Therefore, these two partners, whose financial and organisational capacities are at odds with each other, continue to have an unequal relationship. In terms of peace and security, “the African architecture does not exist, so the EU imposes its views”, says Lopes. The same applies to the climate issue “and the arrival of new competitors on the continent in recent years has made Brussels more nervous”, says a connoisseur of EU policy.
It is now the time for this “paradigm shift” that both sides are keen to talk about. Its aim is to “establish a partnership of equals”, which has not yet been achieved. However, despite Emmanuel Macron’s stated intention, the French presidency of the Union may not be able to shake things up. “He will have to convince the other member countries, some of which are still sceptical about the importance of having links with Africa,” says our European expert.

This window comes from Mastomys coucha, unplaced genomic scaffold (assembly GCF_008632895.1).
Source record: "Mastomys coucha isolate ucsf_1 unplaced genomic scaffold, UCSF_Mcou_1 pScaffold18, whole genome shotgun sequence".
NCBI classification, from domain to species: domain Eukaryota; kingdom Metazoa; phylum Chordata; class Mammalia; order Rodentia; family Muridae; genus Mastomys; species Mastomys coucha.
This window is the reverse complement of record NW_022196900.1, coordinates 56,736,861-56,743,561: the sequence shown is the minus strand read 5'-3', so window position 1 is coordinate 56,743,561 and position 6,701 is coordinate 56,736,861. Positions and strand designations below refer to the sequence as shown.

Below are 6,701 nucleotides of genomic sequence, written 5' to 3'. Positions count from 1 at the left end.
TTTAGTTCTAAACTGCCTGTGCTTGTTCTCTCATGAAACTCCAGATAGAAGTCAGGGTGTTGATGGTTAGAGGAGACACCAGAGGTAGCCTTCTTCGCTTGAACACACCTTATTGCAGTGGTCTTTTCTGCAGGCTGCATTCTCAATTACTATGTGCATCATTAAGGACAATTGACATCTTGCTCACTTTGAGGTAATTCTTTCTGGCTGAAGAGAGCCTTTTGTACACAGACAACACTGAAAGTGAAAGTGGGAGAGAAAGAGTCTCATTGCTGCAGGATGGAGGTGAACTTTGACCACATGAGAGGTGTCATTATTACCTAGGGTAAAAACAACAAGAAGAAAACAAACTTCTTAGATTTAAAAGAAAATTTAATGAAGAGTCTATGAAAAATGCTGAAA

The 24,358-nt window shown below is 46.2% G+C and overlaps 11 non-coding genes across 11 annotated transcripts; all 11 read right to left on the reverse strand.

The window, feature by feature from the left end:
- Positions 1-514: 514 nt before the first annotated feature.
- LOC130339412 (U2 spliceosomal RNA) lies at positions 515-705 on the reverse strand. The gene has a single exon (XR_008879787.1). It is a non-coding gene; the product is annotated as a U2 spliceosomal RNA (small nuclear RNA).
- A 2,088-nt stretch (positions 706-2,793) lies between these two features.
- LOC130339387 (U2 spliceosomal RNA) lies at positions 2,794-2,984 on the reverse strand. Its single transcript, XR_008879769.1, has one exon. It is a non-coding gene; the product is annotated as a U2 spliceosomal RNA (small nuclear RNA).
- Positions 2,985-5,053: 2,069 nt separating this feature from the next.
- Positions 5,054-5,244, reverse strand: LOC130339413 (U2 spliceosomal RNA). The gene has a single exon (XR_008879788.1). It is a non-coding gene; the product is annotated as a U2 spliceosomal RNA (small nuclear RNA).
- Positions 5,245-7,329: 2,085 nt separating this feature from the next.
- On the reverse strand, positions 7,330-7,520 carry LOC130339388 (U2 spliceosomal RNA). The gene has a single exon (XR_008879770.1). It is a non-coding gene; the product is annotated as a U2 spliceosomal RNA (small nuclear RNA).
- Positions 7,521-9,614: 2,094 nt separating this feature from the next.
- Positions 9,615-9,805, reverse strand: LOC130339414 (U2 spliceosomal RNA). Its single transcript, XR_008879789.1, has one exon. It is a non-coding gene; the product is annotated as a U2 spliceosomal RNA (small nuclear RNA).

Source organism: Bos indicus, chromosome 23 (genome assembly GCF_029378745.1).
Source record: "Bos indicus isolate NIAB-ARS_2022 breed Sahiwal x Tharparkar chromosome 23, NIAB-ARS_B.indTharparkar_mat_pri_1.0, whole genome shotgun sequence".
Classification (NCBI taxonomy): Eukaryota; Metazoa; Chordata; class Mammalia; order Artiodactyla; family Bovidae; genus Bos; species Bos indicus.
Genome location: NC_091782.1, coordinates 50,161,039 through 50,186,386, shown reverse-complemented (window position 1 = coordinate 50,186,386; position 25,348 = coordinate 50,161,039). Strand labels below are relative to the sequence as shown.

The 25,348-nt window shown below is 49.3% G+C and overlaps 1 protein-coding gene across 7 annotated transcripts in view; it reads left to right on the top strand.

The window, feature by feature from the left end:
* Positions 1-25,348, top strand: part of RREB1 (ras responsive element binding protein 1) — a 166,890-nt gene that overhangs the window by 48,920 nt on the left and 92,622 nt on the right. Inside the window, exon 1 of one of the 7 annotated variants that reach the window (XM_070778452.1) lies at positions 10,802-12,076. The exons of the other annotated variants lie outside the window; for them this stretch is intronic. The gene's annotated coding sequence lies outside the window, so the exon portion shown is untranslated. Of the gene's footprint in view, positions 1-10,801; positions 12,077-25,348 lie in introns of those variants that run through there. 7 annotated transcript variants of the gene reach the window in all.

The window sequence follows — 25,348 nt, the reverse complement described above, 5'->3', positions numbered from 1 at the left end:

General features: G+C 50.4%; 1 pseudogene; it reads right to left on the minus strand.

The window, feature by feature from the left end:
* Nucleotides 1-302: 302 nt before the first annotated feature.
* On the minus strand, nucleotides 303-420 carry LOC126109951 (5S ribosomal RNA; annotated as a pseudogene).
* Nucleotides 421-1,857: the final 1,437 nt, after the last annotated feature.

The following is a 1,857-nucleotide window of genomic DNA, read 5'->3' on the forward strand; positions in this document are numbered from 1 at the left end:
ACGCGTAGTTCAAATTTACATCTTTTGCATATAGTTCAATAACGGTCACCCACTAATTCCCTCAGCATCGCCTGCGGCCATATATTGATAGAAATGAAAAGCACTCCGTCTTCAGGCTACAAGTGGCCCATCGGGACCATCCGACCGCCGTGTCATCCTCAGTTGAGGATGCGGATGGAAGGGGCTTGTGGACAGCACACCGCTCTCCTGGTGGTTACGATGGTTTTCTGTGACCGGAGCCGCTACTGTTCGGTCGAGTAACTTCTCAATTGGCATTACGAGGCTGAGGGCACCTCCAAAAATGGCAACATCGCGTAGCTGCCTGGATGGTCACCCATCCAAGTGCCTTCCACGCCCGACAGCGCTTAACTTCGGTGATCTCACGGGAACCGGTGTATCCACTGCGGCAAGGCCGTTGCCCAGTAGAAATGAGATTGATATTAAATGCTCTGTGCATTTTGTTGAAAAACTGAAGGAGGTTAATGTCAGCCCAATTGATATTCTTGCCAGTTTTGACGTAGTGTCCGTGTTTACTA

Given that France’s image among the continent’s youth has deteriorated considerably in recent times, “it is unlikely that it will be able to restore Africa’s confidence”, says Laporte, especially since the relationship between the two partners has been further damaged due to Europe’s position regarding the allocation of special drawing rights and lifting patents on certain Covid-19 vaccines.
However, this sixth summit will only prove successful, which the European Commission hopes it will, if the two sides agree to truly listen to one another. This is certainly one of the main reasons why the final declaration should not exceed three pages. “It is easier to obtain a consensus on a short text,” says a Brussels expert, and thus, once again, to save face.